In 1820 another type of “free” library opened, the Philadelphia City Institute. A building at 18th and Chestnut Street was acquired in 1855, providing a large lecture hall and a reading room open from 6 pm to 10 pm. The hope was to further the education of boys who dropped out of school to work, and especially to keep them out of trouble. The “free” adjective in its plan was not quite universally applied, as the patrons were limited: “Every man over 14 years of age is admitted. . . without charge, on a certificate of good character and inability to pay.” A night school for girls opened in the 1870s with a 17-week curriculum. City Institutes spread throughout several neighborhoods, to include the Spring Garden Institute at the northeast corner of Broad and Spring Garden Streets in 1835. The Philadelphia City Institute at Rittenhouse was folded into the Free Library system in the 1940s and moved to its current location at 1905 Locust Street in the 1950s.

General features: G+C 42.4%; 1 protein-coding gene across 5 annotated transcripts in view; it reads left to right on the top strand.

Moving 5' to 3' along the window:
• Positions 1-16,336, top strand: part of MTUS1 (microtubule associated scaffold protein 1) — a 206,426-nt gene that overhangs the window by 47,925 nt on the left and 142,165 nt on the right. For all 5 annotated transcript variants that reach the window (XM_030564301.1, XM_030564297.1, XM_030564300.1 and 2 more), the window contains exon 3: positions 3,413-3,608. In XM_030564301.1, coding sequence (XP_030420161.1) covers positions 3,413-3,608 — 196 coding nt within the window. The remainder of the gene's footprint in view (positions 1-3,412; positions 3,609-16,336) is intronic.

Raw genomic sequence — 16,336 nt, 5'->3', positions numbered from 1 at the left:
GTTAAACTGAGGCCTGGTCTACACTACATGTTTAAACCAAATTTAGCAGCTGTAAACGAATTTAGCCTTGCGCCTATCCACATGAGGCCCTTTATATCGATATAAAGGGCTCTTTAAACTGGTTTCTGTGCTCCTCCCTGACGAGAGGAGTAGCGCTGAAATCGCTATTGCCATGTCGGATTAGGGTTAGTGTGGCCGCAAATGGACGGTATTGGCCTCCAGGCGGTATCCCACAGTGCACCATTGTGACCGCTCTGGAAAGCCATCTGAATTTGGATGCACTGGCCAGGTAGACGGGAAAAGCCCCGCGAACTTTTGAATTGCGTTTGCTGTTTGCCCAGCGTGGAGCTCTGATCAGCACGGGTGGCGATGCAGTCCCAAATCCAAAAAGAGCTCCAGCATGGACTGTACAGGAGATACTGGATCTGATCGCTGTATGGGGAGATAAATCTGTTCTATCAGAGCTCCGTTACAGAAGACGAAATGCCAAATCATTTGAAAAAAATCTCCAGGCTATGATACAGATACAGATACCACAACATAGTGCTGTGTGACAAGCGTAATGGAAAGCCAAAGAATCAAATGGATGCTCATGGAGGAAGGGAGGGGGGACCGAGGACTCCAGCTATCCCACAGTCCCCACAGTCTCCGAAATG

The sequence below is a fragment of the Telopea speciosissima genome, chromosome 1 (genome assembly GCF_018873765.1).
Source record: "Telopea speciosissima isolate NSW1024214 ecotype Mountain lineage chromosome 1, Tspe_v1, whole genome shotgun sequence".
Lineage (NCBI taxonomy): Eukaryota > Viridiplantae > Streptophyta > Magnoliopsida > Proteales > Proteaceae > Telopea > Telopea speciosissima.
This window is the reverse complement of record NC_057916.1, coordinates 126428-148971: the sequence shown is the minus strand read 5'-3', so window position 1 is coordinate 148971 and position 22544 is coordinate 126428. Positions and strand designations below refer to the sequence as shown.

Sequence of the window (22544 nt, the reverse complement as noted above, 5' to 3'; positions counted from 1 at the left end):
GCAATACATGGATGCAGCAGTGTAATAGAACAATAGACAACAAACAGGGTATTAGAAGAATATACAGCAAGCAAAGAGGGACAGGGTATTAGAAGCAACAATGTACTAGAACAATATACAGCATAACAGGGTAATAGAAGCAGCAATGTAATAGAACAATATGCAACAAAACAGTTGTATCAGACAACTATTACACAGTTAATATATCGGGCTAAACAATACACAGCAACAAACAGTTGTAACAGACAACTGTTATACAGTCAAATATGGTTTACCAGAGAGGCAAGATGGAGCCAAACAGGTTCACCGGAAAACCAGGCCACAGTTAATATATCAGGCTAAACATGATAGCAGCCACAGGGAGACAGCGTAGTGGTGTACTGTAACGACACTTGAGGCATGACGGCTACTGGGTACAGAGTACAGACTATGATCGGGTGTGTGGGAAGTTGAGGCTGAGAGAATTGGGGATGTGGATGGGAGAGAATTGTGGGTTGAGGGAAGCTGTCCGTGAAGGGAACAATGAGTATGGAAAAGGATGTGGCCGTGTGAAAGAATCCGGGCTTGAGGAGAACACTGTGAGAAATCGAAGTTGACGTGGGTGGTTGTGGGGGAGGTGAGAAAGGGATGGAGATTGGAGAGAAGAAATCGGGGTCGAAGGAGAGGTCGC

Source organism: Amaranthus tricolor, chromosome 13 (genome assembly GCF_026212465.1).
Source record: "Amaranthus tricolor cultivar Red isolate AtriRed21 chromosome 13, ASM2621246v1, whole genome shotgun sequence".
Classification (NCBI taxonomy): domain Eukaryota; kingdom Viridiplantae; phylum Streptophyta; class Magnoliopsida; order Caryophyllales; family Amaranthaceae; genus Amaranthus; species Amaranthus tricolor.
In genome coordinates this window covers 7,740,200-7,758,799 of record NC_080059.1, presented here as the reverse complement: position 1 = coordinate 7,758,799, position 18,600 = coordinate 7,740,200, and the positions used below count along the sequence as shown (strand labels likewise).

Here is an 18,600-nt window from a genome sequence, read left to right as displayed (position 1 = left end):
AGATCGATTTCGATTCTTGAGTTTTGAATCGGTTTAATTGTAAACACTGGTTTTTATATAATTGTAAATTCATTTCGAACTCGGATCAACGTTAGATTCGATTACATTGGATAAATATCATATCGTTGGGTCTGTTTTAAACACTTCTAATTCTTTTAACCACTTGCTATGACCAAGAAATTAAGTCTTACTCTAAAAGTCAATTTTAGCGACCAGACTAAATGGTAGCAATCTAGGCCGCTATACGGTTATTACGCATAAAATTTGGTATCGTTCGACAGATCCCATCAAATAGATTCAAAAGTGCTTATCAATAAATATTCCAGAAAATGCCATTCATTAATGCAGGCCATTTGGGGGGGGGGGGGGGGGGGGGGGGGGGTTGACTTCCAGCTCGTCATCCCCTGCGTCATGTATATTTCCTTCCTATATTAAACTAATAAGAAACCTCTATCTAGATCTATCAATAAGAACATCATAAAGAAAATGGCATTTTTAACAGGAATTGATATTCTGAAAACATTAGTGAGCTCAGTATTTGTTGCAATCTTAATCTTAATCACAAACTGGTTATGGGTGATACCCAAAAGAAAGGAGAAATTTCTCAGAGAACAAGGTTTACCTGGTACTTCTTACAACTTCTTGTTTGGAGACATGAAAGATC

Mercantile libraries were member-based libraries funded by merchants and bankers, the white collar equivalent of the blue-collar apprentice libraries. In 1820 a subscription library called the Mercantile Library Company opened in Philadelphia. It was originally in a Greek revival building next to the American Philosophical Society’s library on 5th Street. It moved into a converted rail depot at 10 South 10th Street in 1869, and was folded into the Free Library system as the Mercantile Branch in 1944. It moved around the corner to 1021 Chestnut Street in 1953, in a modernist building paid for by the Free Library, and was closed in 1989. The building is still there with a flowery mural adorning its façade.

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The Mercantile Library, first building. Built 1845, demolished 1925. Photo from the Library Company of Philadelphia.

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Mercantile Library at 10 South 10th Street in 1869. Photo credit here

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The most recent Mercantile Library at 1021 Chestnut Street today.

The history of the Free Library of Philadelphia is given on the excellent library website here and a timeline of the history is given here. The following will be a quick summary.